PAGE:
Climate change effect on food production
Amos Tai, 2012 Croucher fellow, has co-authored a paper highlighting the crucial link between effects of climate change on food security and theoretical models that can be adopted to combat the issue.
Amos Tai, along with Maria Val Martin at the University of Sheffield and Colette Heald at the Massachusetts Institute of Technology, published an academic paper entitled Threat to future global food security from climate change and ozone air pollution in the August 2014 issue of Nature Climate Change.
Currently working as an Assistant Professor at the Chinese University of Hong Kong, Tai has been trained in atmospheric sciences, studying problems affecting the environment such as air pollution, and using models and statistical analysis of global data sets to make future projections and analyze trends.
Despite his predominantly physics and chemistry-oriented research background, he admits to harbouring a deep passion for biology, which led to his exploration of linkages between atmospheric sciences and ecosystems.
Tai believes that food security is growing to be a “forefront research area”, especially in light of the aggregating global population. It is becoming increasingly difficult to ensure food security for everyone on this planet with the prevalent environmental constraints brought on by climate change as well as other environmental factors like air or water pollution.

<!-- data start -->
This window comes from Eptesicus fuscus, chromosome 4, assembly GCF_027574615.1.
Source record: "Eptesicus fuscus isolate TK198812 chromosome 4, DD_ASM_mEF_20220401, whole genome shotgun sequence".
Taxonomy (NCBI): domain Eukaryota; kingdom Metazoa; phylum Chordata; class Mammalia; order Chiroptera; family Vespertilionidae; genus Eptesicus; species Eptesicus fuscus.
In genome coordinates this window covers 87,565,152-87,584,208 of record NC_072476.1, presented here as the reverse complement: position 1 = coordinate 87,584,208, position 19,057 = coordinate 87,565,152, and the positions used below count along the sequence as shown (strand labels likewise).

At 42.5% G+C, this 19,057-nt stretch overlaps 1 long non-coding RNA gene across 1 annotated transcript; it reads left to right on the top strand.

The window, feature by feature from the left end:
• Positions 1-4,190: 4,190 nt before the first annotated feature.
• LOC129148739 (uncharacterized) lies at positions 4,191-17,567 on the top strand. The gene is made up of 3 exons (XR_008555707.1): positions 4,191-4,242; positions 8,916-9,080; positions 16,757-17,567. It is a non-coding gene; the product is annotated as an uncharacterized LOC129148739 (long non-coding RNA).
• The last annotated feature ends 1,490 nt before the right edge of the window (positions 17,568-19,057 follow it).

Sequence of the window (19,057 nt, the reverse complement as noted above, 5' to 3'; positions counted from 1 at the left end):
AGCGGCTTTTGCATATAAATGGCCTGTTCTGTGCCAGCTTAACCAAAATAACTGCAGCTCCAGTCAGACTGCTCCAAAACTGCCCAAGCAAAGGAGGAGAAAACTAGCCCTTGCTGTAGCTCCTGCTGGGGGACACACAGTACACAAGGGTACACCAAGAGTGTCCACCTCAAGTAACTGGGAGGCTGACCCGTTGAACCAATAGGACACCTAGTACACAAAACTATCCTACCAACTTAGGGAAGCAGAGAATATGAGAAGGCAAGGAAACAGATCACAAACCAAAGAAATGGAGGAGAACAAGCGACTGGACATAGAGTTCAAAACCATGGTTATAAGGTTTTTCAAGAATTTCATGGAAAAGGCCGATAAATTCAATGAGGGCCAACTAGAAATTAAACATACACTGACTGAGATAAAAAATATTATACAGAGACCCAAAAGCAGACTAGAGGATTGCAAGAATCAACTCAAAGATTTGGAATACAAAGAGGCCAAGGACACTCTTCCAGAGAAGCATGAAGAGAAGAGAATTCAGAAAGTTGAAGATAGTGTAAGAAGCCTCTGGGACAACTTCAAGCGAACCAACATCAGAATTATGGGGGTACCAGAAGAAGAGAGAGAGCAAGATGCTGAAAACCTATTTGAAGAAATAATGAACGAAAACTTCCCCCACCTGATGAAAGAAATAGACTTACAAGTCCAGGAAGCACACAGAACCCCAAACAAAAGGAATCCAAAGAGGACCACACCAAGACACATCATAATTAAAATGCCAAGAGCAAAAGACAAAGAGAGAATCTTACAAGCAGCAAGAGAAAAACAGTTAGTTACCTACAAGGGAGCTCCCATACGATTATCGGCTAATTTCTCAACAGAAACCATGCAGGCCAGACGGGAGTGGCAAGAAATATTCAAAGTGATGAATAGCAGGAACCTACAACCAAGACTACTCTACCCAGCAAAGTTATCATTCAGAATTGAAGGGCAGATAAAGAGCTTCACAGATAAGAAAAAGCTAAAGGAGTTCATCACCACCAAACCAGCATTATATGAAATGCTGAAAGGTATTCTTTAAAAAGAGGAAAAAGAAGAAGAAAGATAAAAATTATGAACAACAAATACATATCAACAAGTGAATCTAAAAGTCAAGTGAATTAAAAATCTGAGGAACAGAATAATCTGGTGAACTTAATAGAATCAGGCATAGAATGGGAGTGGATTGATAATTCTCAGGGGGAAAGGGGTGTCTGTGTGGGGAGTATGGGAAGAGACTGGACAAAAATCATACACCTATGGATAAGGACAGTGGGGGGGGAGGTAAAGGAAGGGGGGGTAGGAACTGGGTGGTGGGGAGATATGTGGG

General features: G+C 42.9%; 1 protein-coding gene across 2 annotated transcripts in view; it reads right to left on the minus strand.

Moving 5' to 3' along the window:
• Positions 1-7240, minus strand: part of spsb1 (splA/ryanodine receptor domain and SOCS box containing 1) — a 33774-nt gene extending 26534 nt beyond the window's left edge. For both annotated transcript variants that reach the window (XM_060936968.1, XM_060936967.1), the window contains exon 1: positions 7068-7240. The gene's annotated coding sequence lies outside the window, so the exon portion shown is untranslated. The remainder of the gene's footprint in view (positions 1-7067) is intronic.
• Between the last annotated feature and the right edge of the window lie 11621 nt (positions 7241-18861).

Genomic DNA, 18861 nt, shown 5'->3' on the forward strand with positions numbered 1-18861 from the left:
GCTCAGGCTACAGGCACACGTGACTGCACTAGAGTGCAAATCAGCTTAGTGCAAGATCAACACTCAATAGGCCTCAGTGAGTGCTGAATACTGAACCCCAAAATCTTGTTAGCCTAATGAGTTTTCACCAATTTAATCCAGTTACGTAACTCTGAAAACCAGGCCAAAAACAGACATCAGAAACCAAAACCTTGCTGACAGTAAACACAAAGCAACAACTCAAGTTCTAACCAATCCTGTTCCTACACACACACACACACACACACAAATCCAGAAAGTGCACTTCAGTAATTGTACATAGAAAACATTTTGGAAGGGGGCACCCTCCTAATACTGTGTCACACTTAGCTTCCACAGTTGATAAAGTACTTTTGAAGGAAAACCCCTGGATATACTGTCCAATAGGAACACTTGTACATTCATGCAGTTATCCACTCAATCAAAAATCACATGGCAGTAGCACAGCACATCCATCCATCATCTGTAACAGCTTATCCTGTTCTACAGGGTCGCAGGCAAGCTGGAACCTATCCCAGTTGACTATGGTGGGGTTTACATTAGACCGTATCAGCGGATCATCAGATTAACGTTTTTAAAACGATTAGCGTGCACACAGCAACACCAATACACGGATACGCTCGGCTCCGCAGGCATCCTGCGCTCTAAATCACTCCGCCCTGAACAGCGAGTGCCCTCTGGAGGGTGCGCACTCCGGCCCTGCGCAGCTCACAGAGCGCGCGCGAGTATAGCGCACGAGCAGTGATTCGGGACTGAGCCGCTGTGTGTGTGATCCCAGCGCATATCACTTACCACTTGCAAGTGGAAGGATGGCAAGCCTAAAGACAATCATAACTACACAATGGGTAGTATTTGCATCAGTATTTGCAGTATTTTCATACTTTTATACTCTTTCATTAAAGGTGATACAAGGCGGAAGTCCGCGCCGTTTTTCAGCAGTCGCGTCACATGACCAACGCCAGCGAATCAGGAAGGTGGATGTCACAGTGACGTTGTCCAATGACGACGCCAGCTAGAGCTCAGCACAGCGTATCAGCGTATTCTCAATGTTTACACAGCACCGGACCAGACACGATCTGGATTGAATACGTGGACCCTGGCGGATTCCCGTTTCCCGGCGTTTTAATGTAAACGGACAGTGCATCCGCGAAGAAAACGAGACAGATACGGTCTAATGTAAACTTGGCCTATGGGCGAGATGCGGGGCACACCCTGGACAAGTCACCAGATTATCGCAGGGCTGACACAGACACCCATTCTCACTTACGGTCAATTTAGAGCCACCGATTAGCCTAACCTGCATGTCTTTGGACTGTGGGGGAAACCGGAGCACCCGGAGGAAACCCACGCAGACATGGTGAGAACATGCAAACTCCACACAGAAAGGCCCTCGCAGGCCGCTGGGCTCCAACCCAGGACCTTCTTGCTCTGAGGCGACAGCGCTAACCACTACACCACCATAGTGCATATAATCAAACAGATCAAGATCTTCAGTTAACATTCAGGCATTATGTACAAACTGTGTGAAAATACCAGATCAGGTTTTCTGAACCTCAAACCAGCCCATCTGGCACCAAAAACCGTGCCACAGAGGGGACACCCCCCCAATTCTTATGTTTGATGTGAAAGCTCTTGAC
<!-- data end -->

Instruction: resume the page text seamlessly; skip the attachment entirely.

He also sees a connection between environmental problems and social justice, and that the reduction of climate change and pollution and the ensuring of food security could reduce the number of issues affecting the poor, and hopefully, eradicate poverty altogether.
The Nature paper studies how climate change and air pollution can impact our future food production. It suggests that the effect of global warming on crops is somewhat unavoidable, but that we can learn to adapt our agricultural practices to a warming climate. On a national basis, it assesses and contrasts two key response methods which are (1) growing different varieties of crops that are more suited to warm temperatures and (2) reducing the level of ozone air pollution, analyzing which method is better for individual countries in terms of protecting their food supply. For example, in regions hard-hit by air pollution as well as climate change, the study determines that tackling air pollution is the more efficient way to ensure food security.
The scope of these projections and suggestions are significant. Should there be effective global cooperation on the matter of aggressively combatting climate change and reducing pollutant levels, the impact brought on by a warming world could be reduced by half Tai says.
A core element of this study of food security in relation to environmental issues is its interdisciplinary nature. By taking an integrated approach, the chances for these complicated issues to be solved increases greatly as the suggestions provided are often more applicable in a real-life setting having studied different aspects of the issue at hand.
The findings of the paper is a continuation of the research he conducted during his Croucher Fellowship at Massachusetts Institute of Technology in 2012.
To view Amos Tai’s personal Croucher profile, please click here.